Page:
Another recent example, a Bitcoin Core surrogate who used his real name, publicly asked the New York State Department of Financial Services (DFS) to look into Coinbase’s support of Segwit2x. Does Coinbase violate the BitLicense for supporting one chain versus another? Last month a Bitcoin Core contributor who also used his real name, penned a letter to the SEC about why it should not approve an ETF because the company applying for it supported Segwit2X, an alternative Bitcoin implementation.20
A couple weeks later the same author of the SEC letter publicly said:
But, yea, lets be clear, I dont know a singla significant contributor to Core who will ever work on btc1/Segwit2XCoin. If all the miners switch over, most likely some folks will buy hashrate and there will be a Bitcoin chain again to work on. If, somehow inexplicably, the entire community gives up on Bitcoin and uses 2xCoin, then most likely the vast majority of Core contributors will just move on to something other than Bitcoin, though given how 2x has been going, I find that highly, highly unlikey.
The term “2XCoin” is intended to be an inside baseball pejorative towards the developers and supporters of Segwit2X. Other Core developers have publicly stated that other Core developers will walk away from (quit) the project if an alternative implementation successfully creates a fork.
Another common war cry during the summer was that Bitcoin Cash, a fork and airdrop of Bitcoin up to a certain block height, “was an attack on Bitcoin.” This statement raises a number of questions:
(1) there are multiple existing forks of Bitcoin that continue to exist (such as Bitcoin Dark), were these also attacks on Bitcoin? Where is the passionate uproar against the dozens of Bitcoin clones and forks including the ones that used line-for-line the same code but simply rebranded?
(2) Bitcoin needs to first be defined, since there is no 100% consensus or agreement on what it is (longest chain?) or even agreement on how to measure consensus, to prove that there is an attack you would need to at least agree on what Bitcoin is and what exactly was attacked. Since Bitcoin was designed from the outset to be forked and for those with the most hashrate to decide what is and is included in a block — and the rules therein — how is Bitcoin Cash any different in terms of legitimacy than Bitcoin?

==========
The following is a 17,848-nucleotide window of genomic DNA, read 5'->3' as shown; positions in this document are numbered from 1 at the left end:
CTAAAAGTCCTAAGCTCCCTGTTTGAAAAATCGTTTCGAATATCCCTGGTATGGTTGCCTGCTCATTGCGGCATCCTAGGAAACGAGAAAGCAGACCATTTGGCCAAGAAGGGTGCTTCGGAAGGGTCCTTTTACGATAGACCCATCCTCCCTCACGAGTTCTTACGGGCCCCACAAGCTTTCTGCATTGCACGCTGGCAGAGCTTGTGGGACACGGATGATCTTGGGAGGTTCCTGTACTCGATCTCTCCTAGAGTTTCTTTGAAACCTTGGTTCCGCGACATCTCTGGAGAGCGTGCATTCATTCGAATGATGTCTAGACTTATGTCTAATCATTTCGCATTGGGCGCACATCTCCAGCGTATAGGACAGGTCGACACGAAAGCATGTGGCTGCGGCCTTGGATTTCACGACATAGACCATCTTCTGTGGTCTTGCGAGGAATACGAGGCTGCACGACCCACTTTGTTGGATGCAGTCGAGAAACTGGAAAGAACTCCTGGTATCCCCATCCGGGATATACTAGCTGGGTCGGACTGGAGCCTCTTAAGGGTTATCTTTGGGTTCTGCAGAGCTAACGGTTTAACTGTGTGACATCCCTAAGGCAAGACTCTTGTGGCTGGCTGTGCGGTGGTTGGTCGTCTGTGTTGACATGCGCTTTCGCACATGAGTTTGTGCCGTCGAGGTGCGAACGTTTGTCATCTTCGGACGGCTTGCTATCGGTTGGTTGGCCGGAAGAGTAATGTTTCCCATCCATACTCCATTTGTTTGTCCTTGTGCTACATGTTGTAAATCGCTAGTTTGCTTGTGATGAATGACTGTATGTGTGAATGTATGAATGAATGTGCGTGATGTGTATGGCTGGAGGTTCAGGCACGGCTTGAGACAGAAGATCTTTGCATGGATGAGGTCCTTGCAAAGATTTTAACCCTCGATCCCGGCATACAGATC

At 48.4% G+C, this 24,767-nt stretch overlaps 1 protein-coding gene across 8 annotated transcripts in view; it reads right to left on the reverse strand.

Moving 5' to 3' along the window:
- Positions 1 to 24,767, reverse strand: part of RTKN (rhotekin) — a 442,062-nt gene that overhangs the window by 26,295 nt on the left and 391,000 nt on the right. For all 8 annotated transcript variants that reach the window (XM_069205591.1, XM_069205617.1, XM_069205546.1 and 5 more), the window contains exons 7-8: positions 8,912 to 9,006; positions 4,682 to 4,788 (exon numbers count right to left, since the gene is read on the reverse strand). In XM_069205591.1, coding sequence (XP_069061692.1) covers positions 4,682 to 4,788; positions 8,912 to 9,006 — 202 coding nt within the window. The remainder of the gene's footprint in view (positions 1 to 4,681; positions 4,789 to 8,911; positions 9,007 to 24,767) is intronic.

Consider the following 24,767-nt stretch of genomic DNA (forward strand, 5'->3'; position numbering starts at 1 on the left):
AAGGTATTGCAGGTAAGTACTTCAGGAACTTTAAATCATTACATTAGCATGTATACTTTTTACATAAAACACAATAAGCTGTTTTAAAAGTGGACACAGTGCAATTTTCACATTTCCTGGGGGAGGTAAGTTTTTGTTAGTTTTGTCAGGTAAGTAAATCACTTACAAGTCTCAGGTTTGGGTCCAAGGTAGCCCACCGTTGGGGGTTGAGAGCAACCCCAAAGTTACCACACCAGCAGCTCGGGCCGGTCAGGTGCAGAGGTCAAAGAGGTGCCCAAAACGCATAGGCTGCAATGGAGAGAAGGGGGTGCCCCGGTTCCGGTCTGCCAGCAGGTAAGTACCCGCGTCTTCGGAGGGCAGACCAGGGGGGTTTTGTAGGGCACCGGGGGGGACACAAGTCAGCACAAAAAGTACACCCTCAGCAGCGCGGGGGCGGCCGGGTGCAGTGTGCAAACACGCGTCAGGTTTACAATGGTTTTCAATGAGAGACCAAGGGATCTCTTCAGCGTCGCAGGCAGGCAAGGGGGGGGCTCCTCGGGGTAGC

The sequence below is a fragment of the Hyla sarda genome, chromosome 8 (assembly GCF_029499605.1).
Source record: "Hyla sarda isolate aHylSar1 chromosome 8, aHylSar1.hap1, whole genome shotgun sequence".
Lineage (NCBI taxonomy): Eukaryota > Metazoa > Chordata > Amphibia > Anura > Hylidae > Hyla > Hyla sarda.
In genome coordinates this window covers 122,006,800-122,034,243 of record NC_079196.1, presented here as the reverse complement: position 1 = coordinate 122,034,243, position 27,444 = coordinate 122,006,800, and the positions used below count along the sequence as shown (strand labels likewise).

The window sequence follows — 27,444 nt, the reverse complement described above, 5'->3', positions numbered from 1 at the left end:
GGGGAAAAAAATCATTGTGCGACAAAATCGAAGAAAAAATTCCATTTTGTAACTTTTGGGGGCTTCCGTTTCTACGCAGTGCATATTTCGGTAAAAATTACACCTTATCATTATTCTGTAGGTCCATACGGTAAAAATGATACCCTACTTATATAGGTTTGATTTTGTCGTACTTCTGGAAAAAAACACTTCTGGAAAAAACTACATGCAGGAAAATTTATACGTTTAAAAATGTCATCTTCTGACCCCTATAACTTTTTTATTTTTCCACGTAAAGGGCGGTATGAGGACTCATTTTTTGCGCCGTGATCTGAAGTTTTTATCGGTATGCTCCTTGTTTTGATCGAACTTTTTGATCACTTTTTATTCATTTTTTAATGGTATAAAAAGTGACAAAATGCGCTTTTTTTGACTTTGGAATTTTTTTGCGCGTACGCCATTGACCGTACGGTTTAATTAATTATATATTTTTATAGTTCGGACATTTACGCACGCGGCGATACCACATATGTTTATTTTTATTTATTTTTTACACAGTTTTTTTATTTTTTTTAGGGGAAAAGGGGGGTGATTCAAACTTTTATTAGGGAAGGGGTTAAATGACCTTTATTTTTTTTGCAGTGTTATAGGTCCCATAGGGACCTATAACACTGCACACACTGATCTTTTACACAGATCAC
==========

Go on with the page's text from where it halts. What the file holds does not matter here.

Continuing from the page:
If there is a regulatory arbitrator stating which fork is the legitimate legal one, you have a permissioned network. And I truly could talk all day about those because I popularized that term with this (now dated) paper more than two years ago and currently advise a couple companies involved in building those. Inquire within!
The tactics used by different cryptocurrency tribes versus others is not new. In fact, if you look as recent as the 1960s, during the Cultural Revolution in China there were struggle sessions in which the accused (class enemies) were captured and dragged out in front of the public and denounced for crimes that they didn’t commit.21
We see this type of behavior in the cryptocurrency world on a monthly basis, just look at the “Antbleed” hatchet job. This was a manufactured controversy and coordinated attempt to discredit a company (Bitmain) that had publicly spoken out against one specific Bitcoin implementation in favor of another.2223 Nearly six months later, the original accusations (of covert usage) are still unproven yet some of the promoters of this theory, several of which who are affiliated with Bitcoin Core, continue to attack anyone who stands in the way of their own vision. Many elements in the community thrive on both real and fake controversy in order to stay relevant: it is in a state of permanent lynching mode.
Other cryptocurrency chains
Lest I be accused of picking favorites, I should point out that future researchers could create an infographic depicting how all chains evolved over time.24
Below is a non-exhaustive list of other chains that have highly coordinated behavior between influential persons that look administrator-like: